Interview with member of the Magic Circle Paul Regan whose show about mental health issues was a great success at the Edinburgh Festival. Paul uses humour in his magic, board games, bespoke tricks and runs courses to encourage more women to become magicians.
Leslie: How did you learn to become a magician? What kind of magic do you practise? What are the hard work aspects of the profession?
Paul: There are lots of different ways to learn magic. I learned by doing. In essence, I taught myself a few tricks, turned up at Magic Corner at Covent Garden, and started trying to be a performer. My goodness, it did not go well. Luckily two magicians, Sergio Barros and Owen Lean, were good enough to help me out. I cannot stress enough that this is not the way to learn how to be a magician. It’s hour after hour of tedium and heartbreak.
I think that the kind of magic I perform is best described as eclectic. A lot of my work is what we call close up magic, so card tricks that you can perform standing up, as well as tricks using sponge balls, silk handkerchiefs, and ropes. But I’m also lucky enough to do larger shows, which lets me involve bigger props and effects.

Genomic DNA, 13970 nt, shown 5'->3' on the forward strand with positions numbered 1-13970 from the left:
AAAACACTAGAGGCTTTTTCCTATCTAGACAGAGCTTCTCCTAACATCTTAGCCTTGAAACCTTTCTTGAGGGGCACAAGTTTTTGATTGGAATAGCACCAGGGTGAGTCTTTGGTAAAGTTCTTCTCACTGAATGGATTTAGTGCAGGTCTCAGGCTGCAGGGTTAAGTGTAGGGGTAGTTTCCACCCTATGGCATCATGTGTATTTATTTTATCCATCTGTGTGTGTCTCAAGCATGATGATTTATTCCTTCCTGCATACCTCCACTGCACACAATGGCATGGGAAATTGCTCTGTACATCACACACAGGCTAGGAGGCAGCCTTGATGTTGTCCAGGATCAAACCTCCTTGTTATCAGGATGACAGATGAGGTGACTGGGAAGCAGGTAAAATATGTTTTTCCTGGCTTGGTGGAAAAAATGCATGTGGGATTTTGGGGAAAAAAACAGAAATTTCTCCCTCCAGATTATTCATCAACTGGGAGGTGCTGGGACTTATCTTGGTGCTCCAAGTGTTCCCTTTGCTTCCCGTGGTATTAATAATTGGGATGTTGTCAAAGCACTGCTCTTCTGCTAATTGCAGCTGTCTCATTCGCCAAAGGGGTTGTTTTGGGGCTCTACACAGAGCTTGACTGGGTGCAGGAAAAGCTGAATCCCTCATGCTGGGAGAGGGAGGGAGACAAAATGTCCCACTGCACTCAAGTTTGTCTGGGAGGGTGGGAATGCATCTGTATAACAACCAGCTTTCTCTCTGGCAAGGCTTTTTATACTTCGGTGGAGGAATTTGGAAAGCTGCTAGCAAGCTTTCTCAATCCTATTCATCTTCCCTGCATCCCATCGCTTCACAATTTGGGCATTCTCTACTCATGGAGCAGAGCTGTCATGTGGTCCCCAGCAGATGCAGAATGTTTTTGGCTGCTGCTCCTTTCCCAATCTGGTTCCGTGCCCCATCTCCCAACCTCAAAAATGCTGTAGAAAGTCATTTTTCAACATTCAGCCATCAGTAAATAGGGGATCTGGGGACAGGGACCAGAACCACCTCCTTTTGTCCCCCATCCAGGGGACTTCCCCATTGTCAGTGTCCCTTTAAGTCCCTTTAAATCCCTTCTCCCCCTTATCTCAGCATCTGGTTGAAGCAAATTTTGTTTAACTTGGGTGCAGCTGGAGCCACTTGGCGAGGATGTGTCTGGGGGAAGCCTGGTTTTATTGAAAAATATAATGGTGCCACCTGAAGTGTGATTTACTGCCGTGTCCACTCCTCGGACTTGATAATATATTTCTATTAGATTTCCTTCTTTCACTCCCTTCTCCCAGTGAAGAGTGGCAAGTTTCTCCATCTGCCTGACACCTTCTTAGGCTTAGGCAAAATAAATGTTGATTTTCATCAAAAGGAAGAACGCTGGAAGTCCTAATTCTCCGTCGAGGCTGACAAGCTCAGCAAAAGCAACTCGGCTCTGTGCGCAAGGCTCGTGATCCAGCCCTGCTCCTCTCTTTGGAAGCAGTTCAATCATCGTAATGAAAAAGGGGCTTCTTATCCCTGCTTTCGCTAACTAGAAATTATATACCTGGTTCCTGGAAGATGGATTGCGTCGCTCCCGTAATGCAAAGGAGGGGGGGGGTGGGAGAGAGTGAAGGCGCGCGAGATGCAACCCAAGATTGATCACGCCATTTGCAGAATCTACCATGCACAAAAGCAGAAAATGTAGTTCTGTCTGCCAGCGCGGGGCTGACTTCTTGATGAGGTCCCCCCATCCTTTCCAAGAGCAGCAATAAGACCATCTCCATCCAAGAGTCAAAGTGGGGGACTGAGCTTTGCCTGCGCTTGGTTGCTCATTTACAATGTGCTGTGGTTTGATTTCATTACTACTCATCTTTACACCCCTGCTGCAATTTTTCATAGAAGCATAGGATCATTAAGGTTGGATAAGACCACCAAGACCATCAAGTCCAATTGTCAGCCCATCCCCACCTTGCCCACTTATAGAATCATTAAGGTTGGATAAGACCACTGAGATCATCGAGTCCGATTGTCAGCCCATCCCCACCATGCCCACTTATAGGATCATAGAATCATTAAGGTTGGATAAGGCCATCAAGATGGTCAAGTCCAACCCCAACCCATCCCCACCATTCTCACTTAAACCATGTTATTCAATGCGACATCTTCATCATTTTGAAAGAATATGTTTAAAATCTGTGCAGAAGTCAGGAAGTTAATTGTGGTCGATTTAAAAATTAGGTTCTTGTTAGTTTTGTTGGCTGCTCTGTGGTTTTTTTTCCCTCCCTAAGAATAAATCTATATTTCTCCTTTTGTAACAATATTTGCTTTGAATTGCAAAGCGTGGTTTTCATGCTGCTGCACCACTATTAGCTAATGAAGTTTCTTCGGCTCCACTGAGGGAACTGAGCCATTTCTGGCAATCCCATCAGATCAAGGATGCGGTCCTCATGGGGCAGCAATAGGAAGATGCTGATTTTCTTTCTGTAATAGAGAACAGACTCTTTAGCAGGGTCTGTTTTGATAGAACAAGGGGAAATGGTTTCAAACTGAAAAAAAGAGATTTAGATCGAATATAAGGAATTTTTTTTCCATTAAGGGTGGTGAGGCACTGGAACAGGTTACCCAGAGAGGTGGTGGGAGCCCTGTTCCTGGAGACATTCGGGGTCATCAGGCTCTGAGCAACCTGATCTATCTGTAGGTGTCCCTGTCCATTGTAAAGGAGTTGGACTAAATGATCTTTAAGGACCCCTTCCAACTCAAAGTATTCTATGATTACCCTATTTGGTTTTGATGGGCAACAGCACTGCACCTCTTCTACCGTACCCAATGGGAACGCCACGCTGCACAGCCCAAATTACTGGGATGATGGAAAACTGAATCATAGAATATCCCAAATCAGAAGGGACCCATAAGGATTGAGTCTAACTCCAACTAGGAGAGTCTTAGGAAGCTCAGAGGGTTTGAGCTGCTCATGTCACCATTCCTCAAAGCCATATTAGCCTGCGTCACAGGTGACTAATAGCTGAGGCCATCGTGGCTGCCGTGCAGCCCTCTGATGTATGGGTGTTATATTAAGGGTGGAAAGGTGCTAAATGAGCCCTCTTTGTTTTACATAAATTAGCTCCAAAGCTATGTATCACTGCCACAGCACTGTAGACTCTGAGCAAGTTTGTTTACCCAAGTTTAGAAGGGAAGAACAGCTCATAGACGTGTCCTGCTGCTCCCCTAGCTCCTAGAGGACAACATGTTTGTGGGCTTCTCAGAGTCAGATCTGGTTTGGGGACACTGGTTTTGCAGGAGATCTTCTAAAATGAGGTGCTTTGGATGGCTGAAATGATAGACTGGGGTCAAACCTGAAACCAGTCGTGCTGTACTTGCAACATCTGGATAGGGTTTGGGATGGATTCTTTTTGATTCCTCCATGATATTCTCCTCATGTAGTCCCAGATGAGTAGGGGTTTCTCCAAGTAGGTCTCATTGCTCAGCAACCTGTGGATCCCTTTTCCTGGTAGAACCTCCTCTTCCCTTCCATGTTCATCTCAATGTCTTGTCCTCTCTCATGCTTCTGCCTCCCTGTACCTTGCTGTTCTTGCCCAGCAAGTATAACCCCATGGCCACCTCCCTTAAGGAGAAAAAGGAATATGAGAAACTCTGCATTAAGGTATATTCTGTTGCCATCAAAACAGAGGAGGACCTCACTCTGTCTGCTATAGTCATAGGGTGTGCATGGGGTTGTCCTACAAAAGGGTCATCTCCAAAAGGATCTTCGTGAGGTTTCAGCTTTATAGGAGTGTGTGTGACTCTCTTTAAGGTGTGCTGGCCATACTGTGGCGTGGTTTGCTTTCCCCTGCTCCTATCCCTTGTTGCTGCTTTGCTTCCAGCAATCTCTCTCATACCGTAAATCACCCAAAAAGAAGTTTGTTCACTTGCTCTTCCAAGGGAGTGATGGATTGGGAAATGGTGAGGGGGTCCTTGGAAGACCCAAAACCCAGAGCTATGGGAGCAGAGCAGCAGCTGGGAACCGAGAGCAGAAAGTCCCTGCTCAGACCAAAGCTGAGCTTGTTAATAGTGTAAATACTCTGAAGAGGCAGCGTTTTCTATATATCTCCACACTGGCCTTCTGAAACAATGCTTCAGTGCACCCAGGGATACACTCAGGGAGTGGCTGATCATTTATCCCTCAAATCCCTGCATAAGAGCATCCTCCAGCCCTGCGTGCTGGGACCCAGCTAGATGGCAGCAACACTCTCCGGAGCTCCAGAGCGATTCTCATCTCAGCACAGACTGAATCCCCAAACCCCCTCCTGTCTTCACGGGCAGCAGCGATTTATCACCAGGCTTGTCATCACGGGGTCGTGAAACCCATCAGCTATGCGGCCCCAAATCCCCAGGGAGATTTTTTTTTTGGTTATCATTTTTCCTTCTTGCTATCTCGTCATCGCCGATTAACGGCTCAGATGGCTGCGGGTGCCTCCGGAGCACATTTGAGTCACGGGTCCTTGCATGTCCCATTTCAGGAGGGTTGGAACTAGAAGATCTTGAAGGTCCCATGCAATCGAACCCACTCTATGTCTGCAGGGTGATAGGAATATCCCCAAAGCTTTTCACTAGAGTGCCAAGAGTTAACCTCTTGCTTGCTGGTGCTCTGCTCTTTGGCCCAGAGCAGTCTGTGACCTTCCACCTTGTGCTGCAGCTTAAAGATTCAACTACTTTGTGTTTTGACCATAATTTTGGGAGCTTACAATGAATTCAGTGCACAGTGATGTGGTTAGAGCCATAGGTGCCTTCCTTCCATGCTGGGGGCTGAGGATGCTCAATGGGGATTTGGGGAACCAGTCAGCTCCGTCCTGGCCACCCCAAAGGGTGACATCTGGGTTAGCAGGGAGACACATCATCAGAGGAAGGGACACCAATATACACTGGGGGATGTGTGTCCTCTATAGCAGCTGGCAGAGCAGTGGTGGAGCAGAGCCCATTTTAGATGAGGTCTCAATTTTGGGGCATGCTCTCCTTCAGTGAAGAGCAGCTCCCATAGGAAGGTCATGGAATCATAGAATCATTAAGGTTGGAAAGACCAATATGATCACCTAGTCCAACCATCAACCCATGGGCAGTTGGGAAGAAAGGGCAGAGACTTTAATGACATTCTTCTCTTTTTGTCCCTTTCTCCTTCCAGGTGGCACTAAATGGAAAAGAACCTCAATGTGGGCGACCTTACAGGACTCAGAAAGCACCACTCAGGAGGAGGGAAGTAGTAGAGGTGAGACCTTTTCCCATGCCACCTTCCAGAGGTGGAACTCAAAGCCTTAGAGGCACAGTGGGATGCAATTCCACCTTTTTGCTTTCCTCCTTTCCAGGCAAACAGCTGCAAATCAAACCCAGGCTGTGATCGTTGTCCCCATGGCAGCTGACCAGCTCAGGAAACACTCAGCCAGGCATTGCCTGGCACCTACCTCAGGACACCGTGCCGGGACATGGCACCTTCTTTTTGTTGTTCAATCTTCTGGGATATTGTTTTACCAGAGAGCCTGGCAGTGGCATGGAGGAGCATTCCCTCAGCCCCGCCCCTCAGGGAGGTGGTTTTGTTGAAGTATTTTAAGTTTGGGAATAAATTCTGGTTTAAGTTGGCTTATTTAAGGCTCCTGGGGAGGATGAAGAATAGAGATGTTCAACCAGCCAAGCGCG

I know you’re probably expecting me to say that the hard work is practice; mastering some complex sleight or difficult move. But that’s easy. If I want to learn something, I just have to sit there and keep trying. Teller, of Penn and Teller, once said ‘Sometimes, magic is just someone spending more time on something than anyone else might reasonably expect.’ He’s right, that’s what we do. Practicing something I love isn’t hard. What is hard is going out and getting the gigs. Trying to get residencies can be soul destroying. Putting on shows you believe in that undersell breaks anyone’s heart. Looking at your calendar and seeing far too many gaps despite going out, looking for work, paying for advertising, all these things, that’s what’s hardest about this job.
Leslie: What’s the history of your interest in magic?
Paul: I loved watching magic growing up. Without ever studying it, I used to like trying to work out how tricks were done. But that’s as far as it went. Cut to thirty years later and I am urged to do something different. At the age of 36 I suddenly discovered the love of my life. Luckily, I do have a background in performing, having done stand up, fronted bands, and even acting as a child. All of this meant I was able to perform and earn money doing magic pretty quickly. I got lucky, most professionals aren’t able to get into magic at that late a stage in their life.
Leslie: Please tell us about the beginning, growth and development of your show ‘Illusions of Depression’. How is the show different to other magic acts?